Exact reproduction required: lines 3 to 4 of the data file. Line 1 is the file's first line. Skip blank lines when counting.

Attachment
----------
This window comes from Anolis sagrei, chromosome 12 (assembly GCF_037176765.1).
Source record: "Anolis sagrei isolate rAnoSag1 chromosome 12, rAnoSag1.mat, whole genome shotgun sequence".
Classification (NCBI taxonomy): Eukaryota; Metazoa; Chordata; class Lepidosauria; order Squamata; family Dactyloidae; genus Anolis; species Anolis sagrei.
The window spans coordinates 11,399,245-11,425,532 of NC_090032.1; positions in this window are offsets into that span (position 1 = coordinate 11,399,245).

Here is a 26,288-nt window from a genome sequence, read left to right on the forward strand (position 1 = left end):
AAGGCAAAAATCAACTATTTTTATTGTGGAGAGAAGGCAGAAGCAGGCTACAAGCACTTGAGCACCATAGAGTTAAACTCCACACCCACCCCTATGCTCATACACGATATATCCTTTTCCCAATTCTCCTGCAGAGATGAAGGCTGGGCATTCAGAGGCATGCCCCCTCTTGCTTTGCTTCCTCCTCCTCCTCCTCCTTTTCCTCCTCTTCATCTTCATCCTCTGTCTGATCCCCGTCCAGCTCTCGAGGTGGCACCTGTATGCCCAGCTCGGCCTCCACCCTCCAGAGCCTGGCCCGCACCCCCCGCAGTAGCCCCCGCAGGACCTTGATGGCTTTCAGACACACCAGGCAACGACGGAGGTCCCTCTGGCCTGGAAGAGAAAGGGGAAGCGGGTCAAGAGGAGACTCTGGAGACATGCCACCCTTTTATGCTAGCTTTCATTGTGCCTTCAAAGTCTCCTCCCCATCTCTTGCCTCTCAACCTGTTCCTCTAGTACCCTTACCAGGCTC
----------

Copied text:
Classification (NCBI taxonomy): Eukaryota; Metazoa; Chordata; class Lepidosauria; order Squamata; family Dactyloidae; genus Anolis; species Anolis sagrei.
The window spans coordinates 11,399,245-11,425,532 of NC_090032.1; positions in this window are offsets into that span (position 1 = coordinate 11,399,245).